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80 /20 Rule Applies to Growing Content Page Views

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Increasing content page views for a site depends on a handful of popular articles.

The great majority of views will take place among a great minority of pages. As a result, visitors state clearly they prefer quality over quantity.

Many experiments have proven that a top-performing website doesn’t always need the most content. It simply needs great content that appeals to the largest number of visitors. Quality is a priority; quantity is a plus.

They in turn add to the popularity of those pages by sharing them on social media accounts.

In fact, quality is a measure of both the article and the packaging. Packaging enhances the content of the article with attractive photos, graphics, polls, videos and other ways of adding engagement.

Engagement Drives Page Views

A 1,500 word article with no photos or other methods of increasing visual appeal cannot engage visitors as much as a similar article with graphic appeal.

Even well-placed ads create more engagement. The proof of that statement lies with the fact that articles which wrap around ads have higher click rates on those ads.

Site publishers who build galleries, sidebars, related links and other material and package them with an important story will see far greater payback on the effort than simply pushing out as many articles as possible without the related content.

Content Production Tiers

Think of content production as a process with tiers and priorities.

The top tier stories go first and get the most attention and packaging. The middle tier stories go second and may or may not get extra help. The bottom tier stories get no extra attention and may not even be published at all.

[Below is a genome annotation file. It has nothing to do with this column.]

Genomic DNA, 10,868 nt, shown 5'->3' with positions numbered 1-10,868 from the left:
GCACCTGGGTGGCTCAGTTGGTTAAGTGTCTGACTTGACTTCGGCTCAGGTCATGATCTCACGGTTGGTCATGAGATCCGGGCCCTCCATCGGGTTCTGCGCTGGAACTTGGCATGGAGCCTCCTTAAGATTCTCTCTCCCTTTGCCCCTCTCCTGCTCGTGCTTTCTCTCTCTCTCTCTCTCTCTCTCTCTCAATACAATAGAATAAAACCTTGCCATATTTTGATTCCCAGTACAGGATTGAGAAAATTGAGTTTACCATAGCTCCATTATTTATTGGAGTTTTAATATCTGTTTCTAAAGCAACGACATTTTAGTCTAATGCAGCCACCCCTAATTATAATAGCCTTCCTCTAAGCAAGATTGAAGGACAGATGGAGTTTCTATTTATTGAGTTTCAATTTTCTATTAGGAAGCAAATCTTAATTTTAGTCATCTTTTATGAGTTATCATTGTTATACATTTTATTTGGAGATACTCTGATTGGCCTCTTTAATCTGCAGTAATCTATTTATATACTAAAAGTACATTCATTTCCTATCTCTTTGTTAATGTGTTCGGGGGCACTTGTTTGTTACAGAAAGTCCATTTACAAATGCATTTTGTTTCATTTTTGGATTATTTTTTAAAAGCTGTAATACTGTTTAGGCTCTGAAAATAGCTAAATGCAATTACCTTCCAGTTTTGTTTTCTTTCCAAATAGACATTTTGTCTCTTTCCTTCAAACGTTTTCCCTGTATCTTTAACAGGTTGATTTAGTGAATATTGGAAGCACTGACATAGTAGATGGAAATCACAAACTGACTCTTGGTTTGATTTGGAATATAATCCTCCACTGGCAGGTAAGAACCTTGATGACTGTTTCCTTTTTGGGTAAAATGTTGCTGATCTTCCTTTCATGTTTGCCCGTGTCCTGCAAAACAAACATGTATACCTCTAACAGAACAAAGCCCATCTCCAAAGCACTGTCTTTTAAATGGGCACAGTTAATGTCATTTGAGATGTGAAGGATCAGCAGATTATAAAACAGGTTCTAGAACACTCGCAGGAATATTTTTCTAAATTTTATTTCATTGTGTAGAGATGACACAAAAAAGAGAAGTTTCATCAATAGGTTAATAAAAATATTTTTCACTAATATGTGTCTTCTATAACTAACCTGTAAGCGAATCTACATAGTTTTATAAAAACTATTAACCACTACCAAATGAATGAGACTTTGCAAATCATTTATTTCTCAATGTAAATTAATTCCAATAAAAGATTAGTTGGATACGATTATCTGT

The top tier is 20 percent of all content. It produces the most content page views. The remaining 80 percent belong to the second and third tiers.

Quantity is a factor in prioritizing content. That 1,500-word article is more important than a 50-word article in the eyes of the search engines. They automatically assume that the article is authoritative and informative.

Assuming that it is worth 1,500 words and not simply bloated, the writer and editor should automatically dedicate the most time and effort to building engagement.

That 50-word brief is not likely to get any rankings in search engines, so the extra work isn’t usually worth it.

Speed Versus Quality

The process of growing content page views in media — especially news media — is a mix of speed and quality.

The news writers, editors and producers have to work fast to make deadlines. In non-news environments, the content generators need to work at a reasonable speed for the sake of building and maintaining a profitable business. Taking forever is not an option.

In both environments, the producers must sacrifice at least some speed for quality. Among media sites, speed is a major priority when a breaking story has enormous readership potential, such as a mass shooting. Even then, a minimal level of quality is necessary.

In those cases, everyone is looking for every piece of information they can find now and will judge a media outlet accordingly. But speed is not a meaningful factor in 99 percent of all other stories.

At the end of the day, it’s all about good judgment and common sense.

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